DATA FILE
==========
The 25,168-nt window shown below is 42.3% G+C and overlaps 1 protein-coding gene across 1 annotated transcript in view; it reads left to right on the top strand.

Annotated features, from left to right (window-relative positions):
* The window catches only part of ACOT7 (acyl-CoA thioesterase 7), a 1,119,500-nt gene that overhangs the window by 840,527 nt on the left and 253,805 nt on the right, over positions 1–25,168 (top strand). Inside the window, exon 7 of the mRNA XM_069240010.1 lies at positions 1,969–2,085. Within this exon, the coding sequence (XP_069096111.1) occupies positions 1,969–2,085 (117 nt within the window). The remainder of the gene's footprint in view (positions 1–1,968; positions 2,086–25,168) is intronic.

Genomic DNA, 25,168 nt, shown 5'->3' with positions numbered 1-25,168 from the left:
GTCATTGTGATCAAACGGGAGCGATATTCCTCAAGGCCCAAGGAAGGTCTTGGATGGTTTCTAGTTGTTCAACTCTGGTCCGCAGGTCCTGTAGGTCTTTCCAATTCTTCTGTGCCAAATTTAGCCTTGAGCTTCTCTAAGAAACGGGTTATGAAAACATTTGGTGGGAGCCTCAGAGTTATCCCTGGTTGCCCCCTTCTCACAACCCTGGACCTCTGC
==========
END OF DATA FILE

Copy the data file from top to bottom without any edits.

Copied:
The 25,168-nt window shown below is 42.3% G+C and overlaps 1 protein-coding gene across 1 annotated transcript in view; it reads left to right on the top strand.

Annotated features, from left to right (window-relative positions):
* The window catches only part of ACOT7 (acyl-CoA thioesterase 7), a 1,119,500-nt gene that overhangs the window by 840,527 nt on the left and 253,805 nt on the right, over positions 1–25,168 (top strand). Inside the window, exon 7 of the mRNA XM_069240010.1 lies at positions 1,969–2,085. Within this exon, the coding sequence (XP_069096111.1) occupies positions 1,969–2,085 (117 nt within the window). The remainder of the gene's footprint in view (positions 1–1,968; positions 2,086–25,168) is intronic.

Genomic DNA, 25,168 nt, shown 5'->3' with positions numbered 1-25,168 from the left:
GTCATTGTGATCAAACGGGAGCGATATTCCTCAAGGCCCAAGGAAGGTCTTGGATGGTTTCTAGTTGTTCAACTCTGGTCCGCAGGTCCTGTAGGTCTTTCCAATTCTTCTGTGCCAAATTTAGCCTTGAGCTTCTCTAAGAAACGGGTTATGAAAACATTTGGTGGGAGCCTCAGAGTTATCCCTGGTTGCCCCCTTCTCACAACCCTGGACCTCTGC